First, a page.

To all the trouble making mac haters

Discussion in 'Apple, Inc and Tech Industry' started by Macpropro80, Mar 9, 2009.

  1. Macpropro80 macrumors 6502

    Joined:
    Jan 31, 2009
    #1
    A letter to all the trouble making mac haters.

    1) Hating on macs in a forum created to cater to mac users is unproductive.

    2) Hating on apples hardware is ridiculous. If you don't like it, don't buy it. What your doing is comparing the price of a honda to a rolls royce. Sure they both have 4 wheels and a motor but that rolls royce has a higher build quality.

    3) Stop saying Dell's are a better deal then macs.
    3a) Dell uses low quality cheap parts
    3b) Just because your dell has 6 gigs of ddr2 660mhz ram does not make it better then a mac pro with 4 gigs of ddr3 1100mhz ram.
    3c) Dells customer service is horrid. Don't believe me? Call them and ask for help with a complex problem. Still don't believe me? call them and ask for help with a simple problem. They will make you run through the same steps.
    3d) Dell cuts corners. Don't believe me? Look inside your dell, now look at the inside of a mac pro.
    3e) Dell XPS is not the same as an imac, imacs are all in one, dell xps are desktops.

    4) Macs OS is better then windows, stop arguing its just a fact.
    4a) Mac osx uses ram much more efficiently
    4b) Mac OSX uses less CPU, not just for apps but for general use. Move a window around in vista or even XP, thats right your cpu usage just jumped to about 20-40%.
    4c) 1 app crashing won't bring your system down like in windows
    4d) Mac osx is easier to use. Dont argue, just compare macs system preferences to vista control panel.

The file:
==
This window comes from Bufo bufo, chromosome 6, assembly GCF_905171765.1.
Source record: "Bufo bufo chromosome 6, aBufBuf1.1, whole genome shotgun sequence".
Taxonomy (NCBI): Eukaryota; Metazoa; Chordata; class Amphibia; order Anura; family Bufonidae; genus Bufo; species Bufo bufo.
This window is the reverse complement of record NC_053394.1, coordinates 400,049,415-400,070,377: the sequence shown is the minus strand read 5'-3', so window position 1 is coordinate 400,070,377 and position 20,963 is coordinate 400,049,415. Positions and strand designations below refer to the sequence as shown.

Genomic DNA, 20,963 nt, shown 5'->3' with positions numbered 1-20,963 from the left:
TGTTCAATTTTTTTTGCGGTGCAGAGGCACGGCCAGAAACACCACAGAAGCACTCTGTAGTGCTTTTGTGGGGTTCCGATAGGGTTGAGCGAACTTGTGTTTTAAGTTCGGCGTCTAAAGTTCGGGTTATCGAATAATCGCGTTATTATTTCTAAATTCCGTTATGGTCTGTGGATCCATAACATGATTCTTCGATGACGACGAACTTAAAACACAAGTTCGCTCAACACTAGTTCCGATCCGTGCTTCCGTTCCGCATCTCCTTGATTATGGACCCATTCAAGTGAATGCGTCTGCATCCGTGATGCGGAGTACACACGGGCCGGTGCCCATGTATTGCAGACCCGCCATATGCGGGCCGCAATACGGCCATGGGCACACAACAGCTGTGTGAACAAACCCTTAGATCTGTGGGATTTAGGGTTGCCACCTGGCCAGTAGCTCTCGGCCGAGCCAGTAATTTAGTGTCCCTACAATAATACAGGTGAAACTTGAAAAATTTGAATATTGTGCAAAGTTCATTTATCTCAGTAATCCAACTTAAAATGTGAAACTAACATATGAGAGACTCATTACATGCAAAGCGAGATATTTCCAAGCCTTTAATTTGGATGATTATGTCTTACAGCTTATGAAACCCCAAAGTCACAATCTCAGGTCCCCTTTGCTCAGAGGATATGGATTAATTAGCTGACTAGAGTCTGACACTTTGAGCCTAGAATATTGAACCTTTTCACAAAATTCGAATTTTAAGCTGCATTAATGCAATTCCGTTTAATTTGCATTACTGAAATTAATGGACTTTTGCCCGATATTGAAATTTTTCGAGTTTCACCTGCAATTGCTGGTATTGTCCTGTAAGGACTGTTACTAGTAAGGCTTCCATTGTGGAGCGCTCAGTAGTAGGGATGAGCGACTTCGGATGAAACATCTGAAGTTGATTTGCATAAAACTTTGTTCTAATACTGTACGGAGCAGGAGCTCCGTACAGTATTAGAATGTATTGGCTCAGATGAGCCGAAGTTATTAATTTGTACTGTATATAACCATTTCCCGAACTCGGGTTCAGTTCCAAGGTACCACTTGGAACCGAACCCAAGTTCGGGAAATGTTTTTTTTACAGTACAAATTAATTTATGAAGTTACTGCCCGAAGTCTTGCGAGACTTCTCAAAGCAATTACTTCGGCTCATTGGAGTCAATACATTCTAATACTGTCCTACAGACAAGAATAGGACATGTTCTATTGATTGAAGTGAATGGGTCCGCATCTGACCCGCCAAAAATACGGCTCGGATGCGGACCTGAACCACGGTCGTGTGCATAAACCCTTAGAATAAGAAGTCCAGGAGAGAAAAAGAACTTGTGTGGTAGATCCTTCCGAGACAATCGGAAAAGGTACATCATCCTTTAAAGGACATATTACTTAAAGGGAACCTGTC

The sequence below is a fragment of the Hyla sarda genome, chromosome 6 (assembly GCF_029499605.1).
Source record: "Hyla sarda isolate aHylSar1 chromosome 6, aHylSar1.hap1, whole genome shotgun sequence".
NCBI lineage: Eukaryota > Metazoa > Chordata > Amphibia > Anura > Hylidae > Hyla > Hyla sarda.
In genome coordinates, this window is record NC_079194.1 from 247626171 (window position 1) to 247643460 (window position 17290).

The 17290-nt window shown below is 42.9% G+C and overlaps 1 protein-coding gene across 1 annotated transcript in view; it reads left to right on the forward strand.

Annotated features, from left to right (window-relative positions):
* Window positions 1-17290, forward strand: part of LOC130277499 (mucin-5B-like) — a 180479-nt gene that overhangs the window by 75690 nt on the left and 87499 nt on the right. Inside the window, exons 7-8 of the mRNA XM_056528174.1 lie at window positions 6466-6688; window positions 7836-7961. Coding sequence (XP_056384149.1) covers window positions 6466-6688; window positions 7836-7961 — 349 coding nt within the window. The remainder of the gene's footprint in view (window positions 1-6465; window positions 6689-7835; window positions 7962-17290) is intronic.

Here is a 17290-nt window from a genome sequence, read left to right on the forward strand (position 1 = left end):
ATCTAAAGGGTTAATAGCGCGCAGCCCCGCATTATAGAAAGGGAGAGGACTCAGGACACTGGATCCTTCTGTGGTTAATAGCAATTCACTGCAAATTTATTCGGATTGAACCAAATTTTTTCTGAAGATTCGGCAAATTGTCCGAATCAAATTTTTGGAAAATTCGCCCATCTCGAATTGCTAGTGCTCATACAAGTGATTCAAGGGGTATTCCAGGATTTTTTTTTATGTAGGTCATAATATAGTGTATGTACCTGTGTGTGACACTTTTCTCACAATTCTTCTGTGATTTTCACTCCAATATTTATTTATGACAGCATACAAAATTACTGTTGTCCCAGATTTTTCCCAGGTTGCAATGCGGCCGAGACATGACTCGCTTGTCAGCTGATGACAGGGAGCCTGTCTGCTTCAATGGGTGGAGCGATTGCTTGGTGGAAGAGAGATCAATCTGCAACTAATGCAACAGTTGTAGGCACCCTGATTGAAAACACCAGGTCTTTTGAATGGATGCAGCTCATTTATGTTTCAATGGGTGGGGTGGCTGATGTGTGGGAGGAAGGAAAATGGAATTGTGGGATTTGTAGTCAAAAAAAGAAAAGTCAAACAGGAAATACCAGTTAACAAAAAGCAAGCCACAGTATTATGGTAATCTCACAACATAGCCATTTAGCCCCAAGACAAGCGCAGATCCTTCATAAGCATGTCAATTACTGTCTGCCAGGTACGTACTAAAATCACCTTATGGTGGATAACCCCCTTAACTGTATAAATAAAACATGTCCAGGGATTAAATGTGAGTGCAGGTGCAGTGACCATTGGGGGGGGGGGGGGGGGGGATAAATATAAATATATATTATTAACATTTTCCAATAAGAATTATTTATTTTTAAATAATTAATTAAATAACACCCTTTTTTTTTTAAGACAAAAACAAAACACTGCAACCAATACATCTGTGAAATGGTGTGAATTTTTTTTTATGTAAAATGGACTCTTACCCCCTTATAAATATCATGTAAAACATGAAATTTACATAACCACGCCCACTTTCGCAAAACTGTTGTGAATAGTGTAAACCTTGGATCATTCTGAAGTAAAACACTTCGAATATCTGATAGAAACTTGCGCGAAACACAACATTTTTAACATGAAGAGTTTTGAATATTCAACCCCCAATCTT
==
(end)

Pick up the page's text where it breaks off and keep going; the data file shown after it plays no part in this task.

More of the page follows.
4e) NO DRIVERS in mac osx

    5) If you don't like macs, don't comment! No one wants to hear why you think mac suck.

    6) Not everyone buys there computer to game, most people have lives, we don't have time to game or chose not to.
     
  2. Tallest Skil macrumors P6

    Tallest Skil

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    #2
    Your heart is in the right place; I commend you for that.

    But your post is equally biased. :eek: If you really want them to can it, post non-biased information.

    If it is desired by the mods or administrators, I can draw up a new post on this topic with only non-biased, factual information.
     
  3. Macpropro80 thread starter macrumors 6502

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    #3
    I know that Im bias but I truly believe in what I say. I feel that it is fact.

    Though I wouldn't mind if you make a factual version for me :)
     
  4. spcdust macrumors 6502a

    spcdust

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    #4
    Oh man, that's the funniest post I've read in a while, kind of like the child in the school playground stamping his foot if they don't like what they hear. Priceless, absolutely priceless. Really, thanks for that point by point post and it's pompous title "A letter to all the trouble making mac haters"

    I love Apple, have Apple products at home, work on Macs etc. etc etc. However, I'm not so blind as to only see the positive in Apple, they are a company and some decisions they make are better then others. Just because some one says something negative about Apple, or makes a comparison to another product (misguided or otherwise) it doesn't make them a "Mac Hater", it all makes for open debate and discussion.

    If you don't like the thread then choose not to be part of it, rather than try to silence "The dissenters" Comrade Macpropo80:rolleyes::rolleyes:
     
  5. DannySmurf macrumors 6502a

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    #5
    So do the people you're criticizing, I'm sure.
     
  6. Tallest Skil macrumors P6

    Tallest Skil

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    #6
    Okay, then, I will. Oh, and we can treat this post like we treated my Mac Pro thread; if new information arises, I can edit it.